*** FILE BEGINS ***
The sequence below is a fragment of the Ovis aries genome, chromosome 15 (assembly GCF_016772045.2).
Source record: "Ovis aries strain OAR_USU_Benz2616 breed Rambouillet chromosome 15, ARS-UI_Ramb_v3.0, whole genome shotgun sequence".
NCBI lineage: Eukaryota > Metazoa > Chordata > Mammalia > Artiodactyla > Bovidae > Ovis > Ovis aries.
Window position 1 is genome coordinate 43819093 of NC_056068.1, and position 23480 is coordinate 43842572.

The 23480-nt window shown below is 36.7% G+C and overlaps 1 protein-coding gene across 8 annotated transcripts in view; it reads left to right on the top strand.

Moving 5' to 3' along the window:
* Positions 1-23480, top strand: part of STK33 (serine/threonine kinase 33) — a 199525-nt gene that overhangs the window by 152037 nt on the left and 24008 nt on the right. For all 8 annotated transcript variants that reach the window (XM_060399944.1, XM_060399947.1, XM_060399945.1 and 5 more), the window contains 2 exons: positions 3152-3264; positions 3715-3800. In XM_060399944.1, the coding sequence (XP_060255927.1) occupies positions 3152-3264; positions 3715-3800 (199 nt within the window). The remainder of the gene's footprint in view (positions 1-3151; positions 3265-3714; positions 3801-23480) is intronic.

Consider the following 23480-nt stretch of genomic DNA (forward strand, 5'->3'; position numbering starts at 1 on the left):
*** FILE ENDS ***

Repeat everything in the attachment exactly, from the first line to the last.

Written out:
The sequence below is a fragment of the Ovis aries genome, chromosome 15 (assembly GCF_016772045.2).
Source record: "Ovis aries strain OAR_USU_Benz2616 breed Rambouillet chromosome 15, ARS-UI_Ramb_v3.0, whole genome shotgun sequence".
NCBI lineage: Eukaryota > Metazoa > Chordata > Mammalia > Artiodactyla > Bovidae > Ovis > Ovis aries.
Window position 1 is genome coordinate 43819093 of NC_056068.1, and position 23480 is coordinate 43842572.

The 23480-nt window shown below is 36.7% G+C and overlaps 1 protein-coding gene across 8 annotated transcripts in view; it reads left to right on the top strand.

Moving 5' to 3' along the window:
* Positions 1-23480, top strand: part of STK33 (serine/threonine kinase 33) — a 199525-nt gene that overhangs the window by 152037 nt on the left and 24008 nt on the right. For all 8 annotated transcript variants that reach the window (XM_060399944.1, XM_060399947.1, XM_060399945.1 and 5 more), the window contains 2 exons: positions 3152-3264; positions 3715-3800. In XM_060399944.1, the coding sequence (XP_060255927.1) occupies positions 3152-3264; positions 3715-3800 (199 nt within the window). The remainder of the gene's footprint in view (positions 1-3151; positions 3265-3714; positions 3801-23480) is intronic.

Consider the following 23480-nt stretch of genomic DNA (forward strand, 5'->3'; position numbering starts at 1 on the left):